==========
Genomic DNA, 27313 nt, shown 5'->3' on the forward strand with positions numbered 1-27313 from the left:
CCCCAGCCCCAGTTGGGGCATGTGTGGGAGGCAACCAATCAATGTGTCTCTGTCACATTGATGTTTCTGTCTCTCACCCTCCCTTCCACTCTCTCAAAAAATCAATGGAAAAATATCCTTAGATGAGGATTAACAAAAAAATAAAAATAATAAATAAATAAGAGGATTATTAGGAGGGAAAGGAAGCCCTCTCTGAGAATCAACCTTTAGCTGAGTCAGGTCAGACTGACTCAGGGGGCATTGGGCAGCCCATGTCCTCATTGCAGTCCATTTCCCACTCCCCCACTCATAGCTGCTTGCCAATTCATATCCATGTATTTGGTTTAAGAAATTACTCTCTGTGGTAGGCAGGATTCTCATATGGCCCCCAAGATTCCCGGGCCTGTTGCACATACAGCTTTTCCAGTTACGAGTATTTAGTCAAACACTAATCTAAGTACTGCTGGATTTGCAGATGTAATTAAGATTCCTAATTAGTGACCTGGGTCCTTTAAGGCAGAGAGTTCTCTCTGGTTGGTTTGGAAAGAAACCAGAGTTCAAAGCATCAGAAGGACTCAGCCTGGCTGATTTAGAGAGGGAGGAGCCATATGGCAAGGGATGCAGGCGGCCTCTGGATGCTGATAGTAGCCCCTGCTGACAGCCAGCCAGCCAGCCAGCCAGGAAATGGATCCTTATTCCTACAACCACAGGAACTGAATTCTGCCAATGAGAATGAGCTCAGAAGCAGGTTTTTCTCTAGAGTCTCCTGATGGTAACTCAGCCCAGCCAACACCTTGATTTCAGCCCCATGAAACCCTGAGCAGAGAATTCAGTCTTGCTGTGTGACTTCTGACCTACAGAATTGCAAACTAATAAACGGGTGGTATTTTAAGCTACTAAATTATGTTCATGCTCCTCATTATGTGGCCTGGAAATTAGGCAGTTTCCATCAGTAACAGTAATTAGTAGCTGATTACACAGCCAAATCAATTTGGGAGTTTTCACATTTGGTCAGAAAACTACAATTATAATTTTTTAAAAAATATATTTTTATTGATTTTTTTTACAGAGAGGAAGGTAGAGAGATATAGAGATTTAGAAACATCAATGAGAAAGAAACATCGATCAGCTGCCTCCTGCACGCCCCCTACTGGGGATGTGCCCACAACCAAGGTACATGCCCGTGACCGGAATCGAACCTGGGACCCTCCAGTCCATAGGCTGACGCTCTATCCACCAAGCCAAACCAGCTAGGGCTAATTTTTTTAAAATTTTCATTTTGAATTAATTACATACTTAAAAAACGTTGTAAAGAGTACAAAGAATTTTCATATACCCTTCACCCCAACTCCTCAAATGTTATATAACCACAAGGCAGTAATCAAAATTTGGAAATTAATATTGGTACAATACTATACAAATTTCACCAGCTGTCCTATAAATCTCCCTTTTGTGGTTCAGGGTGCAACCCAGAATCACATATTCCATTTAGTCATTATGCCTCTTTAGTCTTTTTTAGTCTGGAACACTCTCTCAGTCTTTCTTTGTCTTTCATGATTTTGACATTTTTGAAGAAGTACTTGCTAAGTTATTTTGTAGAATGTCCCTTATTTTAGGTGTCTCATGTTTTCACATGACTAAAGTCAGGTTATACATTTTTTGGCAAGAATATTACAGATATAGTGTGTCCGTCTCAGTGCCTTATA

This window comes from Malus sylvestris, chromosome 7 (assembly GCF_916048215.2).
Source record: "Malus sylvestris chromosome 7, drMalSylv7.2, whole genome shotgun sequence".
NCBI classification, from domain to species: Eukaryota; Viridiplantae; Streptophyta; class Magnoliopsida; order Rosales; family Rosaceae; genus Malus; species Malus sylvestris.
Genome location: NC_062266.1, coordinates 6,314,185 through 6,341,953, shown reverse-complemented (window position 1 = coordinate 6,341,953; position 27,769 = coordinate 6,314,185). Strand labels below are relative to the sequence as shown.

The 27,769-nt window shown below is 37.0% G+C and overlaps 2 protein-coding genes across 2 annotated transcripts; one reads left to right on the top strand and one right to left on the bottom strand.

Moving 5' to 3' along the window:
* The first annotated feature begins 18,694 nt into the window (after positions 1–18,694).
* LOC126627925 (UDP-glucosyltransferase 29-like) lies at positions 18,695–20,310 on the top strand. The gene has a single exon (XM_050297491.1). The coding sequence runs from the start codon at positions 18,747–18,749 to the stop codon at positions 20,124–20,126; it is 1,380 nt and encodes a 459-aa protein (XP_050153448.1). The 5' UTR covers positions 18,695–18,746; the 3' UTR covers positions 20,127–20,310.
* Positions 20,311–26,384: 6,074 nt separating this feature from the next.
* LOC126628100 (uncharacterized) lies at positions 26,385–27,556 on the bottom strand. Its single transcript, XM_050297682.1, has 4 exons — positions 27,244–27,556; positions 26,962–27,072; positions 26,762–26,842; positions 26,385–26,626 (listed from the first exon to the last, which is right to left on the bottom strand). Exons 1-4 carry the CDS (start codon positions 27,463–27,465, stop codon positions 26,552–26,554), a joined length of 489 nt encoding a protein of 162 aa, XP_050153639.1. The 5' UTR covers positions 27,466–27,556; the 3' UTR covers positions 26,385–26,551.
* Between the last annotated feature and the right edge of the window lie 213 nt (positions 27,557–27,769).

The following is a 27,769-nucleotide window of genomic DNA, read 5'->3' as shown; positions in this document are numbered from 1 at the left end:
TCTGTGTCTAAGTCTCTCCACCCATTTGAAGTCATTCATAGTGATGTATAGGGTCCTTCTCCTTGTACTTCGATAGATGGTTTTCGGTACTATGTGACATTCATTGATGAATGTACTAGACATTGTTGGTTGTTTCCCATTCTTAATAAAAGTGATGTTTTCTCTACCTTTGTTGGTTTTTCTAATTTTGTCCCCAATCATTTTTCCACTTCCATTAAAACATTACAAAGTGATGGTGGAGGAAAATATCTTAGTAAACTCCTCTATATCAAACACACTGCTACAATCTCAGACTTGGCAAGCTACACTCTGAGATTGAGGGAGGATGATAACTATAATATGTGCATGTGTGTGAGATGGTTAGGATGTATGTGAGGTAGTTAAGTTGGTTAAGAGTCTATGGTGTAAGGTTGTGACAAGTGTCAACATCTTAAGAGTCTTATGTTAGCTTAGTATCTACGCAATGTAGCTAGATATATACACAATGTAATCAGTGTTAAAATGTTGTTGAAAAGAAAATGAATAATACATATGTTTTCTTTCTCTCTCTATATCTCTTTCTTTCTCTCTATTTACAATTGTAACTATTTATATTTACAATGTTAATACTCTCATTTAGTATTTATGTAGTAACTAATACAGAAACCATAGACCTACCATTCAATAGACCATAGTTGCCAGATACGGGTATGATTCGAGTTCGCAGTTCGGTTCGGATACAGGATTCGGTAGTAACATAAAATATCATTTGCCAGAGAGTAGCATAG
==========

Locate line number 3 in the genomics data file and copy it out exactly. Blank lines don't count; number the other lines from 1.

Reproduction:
This window comes from Malus sylvestris, chromosome 7 (assembly GCF_916048215.2).